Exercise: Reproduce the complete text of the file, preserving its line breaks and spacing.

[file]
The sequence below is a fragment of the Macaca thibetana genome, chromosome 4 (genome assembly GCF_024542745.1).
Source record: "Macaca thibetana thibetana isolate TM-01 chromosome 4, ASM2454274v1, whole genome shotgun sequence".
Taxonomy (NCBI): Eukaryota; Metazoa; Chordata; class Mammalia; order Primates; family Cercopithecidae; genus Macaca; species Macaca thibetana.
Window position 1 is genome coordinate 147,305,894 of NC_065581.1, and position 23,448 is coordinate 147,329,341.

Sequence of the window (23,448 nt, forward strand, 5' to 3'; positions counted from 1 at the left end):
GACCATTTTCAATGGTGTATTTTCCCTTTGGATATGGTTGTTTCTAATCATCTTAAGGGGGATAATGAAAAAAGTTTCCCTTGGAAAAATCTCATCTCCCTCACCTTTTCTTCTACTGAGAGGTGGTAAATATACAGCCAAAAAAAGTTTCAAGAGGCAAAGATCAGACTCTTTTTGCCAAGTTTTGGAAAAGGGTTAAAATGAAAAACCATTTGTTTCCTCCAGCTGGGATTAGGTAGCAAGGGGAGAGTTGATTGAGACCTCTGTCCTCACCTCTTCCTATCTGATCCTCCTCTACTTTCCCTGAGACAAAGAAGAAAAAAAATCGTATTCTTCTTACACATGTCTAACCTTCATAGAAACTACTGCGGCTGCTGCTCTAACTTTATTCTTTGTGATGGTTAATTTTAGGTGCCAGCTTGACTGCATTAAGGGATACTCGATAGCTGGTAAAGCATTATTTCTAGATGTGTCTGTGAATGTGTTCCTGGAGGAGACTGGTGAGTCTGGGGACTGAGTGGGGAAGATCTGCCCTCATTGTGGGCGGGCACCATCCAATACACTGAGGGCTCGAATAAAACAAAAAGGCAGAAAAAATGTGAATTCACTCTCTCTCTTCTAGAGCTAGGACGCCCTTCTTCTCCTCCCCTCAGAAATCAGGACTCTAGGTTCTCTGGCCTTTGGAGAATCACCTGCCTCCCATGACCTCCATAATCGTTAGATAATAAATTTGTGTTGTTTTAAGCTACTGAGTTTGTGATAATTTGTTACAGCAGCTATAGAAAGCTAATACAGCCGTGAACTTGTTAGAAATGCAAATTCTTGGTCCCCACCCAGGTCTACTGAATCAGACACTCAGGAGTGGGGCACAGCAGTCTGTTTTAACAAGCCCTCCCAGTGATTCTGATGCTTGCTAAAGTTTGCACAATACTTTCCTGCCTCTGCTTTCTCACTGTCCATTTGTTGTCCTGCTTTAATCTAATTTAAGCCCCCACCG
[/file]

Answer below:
The sequence below is a fragment of the Macaca thibetana genome, chromosome 4 (genome assembly GCF_024542745.1).
Source record: "Macaca thibetana thibetana isolate TM-01 chromosome 4, ASM2454274v1, whole genome shotgun sequence".
Taxonomy (NCBI): Eukaryota; Metazoa; Chordata; class Mammalia; order Primates; family Cercopithecidae; genus Macaca; species Macaca thibetana.
Window position 1 is genome coordinate 147,305,894 of NC_065581.1, and position 23,448 is coordinate 147,329,341.

Sequence of the window (23,448 nt, forward strand, 5' to 3'; positions counted from 1 at the left end):
GACCATTTTCAATGGTGTATTTTCCCTTTGGATATGGTTGTTTCTAATCATCTTAAGGGGGATAATGAAAAAAGTTTCCCTTGGAAAAATCTCATCTCCCTCACCTTTTCTTCTACTGAGAGGTGGTAAATATACAGCCAAAAAAAGTTTCAAGAGGCAAAGATCAGACTCTTTTTGCCAAGTTTTGGAAAAGGGTTAAAATGAAAAACCATTTGTTTCCTCCAGCTGGGATTAGGTAGCAAGGGGAGAGTTGATTGAGACCTCTGTCCTCACCTCTTCCTATCTGATCCTCCTCTACTTTCCCTGAGACAAAGAAGAAAAAAAATCGTATTCTTCTTACACATGTCTAACCTTCATAGAAACTACTGCGGCTGCTGCTCTAACTTTATTCTTTGTGATGGTTAATTTTAGGTGCCAGCTTGACTGCATTAAGGGATACTCGATAGCTGGTAAAGCATTATTTCTAGATGTGTCTGTGAATGTGTTCCTGGAGGAGACTGGTGAGTCTGGGGACTGAGTGGGGAAGATCTGCCCTCATTGTGGGCGGGCACCATCCAATACACTGAGGGCTCGAATAAAACAAAAAGGCAGAAAAAATGTGAATTCACTCTCTCTCTTCTAGAGCTAGGACGCCCTTCTTCTCCTCCCCTCAGAAATCAGGACTCTAGGTTCTCTGGCCTTTGGAGAATCACCTGCCTCCCATGACCTCCATAATCGTTAGATAATAAATTTGTGTTGTTTTAAGCTACTGAGTTTGTGATAATTTGTTACAGCAGCTATAGAAAGCTAATACAGCCGTGAACTTGTTAGAAATGCAAATTCTTGGTCCCCACCCAGGTCTACTGAATCAGACACTCAGGAGTGGGGCACAGCAGTCTGTTTTAACAAGCCCTCCCAGTGATTCTGATGCTTGCTAAAGTTTGCACAATACTTTCCTGCCTCTGCTTTCTCACTGTCCATTTGTTGTCCTGCTTTAATCTAATTTAAGCCCCCACCG